How to use Worm Castings
Worm Castings can be added to potting soil or mixed into the soil of house plants that are existing. Worm Castings can also be top dressed on household and inside plants and the nutrients will soak down thru the soil each time they get watered. Repeat every 2 - 3 months as the plants use up the nutrients.
Worm Castings can be used when starting your seeds indoors. The size and growth of vegetable seedlings and transplants will be noticeable improved with the use of Worm Castings. Mix 1 part Worm Casting to 3 part soil or seed starting mix.
In the Garden:
When using Worm Castings in the garden, spread worm castings and incorporate them into the surface soil levels of your raised beds. Use anywhere from 1" to 4" of Worm Castings. Worm Castings can also be added to the bottom of the planting hole when setting out transplants, or worked into the soil surrounding established flowers and vegetables. When planting seeds, put a handful of worm castings in each hole and plant your seed. Side dress with Worm Castings during the growing season at a rate of 1/2 cup per plant every 2 months. Worm Castings are gentle enough not to burn your seeds or the roots of your plants.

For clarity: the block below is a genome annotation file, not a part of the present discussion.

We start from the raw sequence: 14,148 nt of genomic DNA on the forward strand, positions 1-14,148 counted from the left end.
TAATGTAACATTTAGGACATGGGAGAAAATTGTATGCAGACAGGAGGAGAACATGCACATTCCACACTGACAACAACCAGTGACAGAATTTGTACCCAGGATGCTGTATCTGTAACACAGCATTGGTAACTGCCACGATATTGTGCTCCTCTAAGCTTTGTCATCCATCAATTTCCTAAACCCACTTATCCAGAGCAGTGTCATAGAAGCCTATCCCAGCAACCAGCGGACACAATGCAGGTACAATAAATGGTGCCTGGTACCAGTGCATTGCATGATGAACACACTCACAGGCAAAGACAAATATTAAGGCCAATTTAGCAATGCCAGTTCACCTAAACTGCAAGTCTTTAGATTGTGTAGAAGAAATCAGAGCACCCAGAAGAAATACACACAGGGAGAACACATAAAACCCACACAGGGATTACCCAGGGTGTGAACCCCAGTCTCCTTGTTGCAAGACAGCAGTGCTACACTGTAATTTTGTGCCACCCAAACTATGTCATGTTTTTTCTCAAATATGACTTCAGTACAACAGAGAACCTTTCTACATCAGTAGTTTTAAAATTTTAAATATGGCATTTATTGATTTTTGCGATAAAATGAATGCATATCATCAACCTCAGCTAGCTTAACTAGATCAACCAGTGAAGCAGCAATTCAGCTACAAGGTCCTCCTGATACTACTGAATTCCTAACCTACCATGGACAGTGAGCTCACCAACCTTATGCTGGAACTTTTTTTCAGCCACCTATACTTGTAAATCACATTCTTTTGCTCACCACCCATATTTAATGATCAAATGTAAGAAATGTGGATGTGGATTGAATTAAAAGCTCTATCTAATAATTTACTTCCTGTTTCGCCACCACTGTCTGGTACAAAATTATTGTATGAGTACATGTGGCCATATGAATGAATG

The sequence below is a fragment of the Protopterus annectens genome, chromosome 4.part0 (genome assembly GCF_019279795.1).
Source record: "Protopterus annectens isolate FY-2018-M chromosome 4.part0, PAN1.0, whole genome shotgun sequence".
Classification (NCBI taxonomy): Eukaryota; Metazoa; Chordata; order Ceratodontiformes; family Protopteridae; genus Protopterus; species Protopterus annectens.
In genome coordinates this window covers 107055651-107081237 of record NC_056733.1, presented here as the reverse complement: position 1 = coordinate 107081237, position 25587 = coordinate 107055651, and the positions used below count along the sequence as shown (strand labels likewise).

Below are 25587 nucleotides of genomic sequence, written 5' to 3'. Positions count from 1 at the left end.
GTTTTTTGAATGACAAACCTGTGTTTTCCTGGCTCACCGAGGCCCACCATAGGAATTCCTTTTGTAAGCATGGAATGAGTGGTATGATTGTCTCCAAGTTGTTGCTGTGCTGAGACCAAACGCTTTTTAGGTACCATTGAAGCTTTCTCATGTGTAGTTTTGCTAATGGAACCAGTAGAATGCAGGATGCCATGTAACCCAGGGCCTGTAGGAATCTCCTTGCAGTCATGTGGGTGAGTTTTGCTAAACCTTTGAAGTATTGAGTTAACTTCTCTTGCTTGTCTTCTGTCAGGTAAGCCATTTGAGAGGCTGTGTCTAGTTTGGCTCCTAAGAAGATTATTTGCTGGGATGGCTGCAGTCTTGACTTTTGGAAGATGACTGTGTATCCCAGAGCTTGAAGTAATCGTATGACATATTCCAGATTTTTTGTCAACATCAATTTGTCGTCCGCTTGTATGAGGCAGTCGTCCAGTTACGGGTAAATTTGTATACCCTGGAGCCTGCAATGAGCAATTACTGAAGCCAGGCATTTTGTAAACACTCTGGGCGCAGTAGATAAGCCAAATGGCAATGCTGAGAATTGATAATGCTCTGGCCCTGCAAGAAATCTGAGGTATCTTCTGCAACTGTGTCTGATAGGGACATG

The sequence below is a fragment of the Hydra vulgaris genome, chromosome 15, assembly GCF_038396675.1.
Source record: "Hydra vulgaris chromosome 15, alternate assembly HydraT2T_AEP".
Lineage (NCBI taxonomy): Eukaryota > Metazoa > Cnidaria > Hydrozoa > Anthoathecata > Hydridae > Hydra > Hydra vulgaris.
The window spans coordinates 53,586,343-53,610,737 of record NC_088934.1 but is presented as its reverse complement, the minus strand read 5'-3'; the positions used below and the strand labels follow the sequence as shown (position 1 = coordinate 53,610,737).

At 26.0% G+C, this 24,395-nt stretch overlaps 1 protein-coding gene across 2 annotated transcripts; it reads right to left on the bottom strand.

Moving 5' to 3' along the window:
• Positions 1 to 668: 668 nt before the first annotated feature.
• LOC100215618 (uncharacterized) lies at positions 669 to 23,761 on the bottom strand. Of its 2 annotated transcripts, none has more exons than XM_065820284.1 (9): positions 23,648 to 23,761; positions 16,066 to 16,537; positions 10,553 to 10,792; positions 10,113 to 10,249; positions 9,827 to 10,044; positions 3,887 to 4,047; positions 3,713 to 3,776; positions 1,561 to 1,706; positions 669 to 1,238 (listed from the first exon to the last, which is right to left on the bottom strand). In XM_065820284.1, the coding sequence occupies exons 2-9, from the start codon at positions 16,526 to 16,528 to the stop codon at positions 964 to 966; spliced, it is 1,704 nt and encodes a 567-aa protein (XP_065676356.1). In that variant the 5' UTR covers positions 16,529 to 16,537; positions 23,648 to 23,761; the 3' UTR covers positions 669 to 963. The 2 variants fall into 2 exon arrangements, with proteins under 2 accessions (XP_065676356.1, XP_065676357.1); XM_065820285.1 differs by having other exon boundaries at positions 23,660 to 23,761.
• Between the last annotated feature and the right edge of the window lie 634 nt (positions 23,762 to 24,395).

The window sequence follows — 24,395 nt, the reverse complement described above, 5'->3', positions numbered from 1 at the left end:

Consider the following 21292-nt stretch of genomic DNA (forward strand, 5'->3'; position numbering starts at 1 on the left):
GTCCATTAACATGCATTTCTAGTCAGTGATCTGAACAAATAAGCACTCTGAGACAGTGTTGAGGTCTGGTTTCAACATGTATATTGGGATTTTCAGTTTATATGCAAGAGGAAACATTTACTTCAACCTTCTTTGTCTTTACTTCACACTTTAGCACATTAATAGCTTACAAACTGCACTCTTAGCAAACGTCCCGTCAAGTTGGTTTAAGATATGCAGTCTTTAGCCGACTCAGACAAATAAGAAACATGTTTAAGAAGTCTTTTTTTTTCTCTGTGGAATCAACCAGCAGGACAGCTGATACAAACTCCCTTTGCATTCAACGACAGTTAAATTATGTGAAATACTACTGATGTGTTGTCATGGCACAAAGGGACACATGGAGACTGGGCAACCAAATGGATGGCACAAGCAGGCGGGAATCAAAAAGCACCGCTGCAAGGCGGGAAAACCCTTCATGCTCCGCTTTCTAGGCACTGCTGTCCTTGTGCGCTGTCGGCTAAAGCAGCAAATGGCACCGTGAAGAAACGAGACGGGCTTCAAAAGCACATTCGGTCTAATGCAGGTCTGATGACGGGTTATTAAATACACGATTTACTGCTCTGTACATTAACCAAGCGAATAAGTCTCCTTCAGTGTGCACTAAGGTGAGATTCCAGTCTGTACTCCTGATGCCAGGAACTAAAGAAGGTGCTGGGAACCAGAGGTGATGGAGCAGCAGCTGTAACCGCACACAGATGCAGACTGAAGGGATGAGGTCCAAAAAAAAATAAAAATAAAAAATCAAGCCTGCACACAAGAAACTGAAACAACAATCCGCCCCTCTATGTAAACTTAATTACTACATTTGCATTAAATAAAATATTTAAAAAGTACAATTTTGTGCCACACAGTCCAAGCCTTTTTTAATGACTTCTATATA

Mix 4 cups of Worm Castings into the soil 2 - 3 inches below surface of each rose bush. You can also top dress the roses with Worm Castings if you are afraid of damaging the roots.
Work in 1 cup of worm castings into the soil above the roots, taking care not to damage them. Apply in Spring, early Summer and early Fall. If you are afraid of damaging the roots you can also top dress. The Worm Castings will not burn your plants if it touches them.
Apply 10 Lbs. of Worm Castings per 100 sq. ft. of lawn. Work into the top 2" of the topsoil, then mix in your grass seed and water well.
Broadcast Worm Castings as a top dress at a rate of 10 lbs Worm Castings per 100 Sq. feet of lawn.
Trees, Shrubs and Berries Mix 1 part Worm Castings to 3 part soil. Dig your hole and surround the hole with the mixture. Then make a mound of the mixture in the center of the hole and spread the plants roots over the mound. Then fill the rest of the hole with topsoil.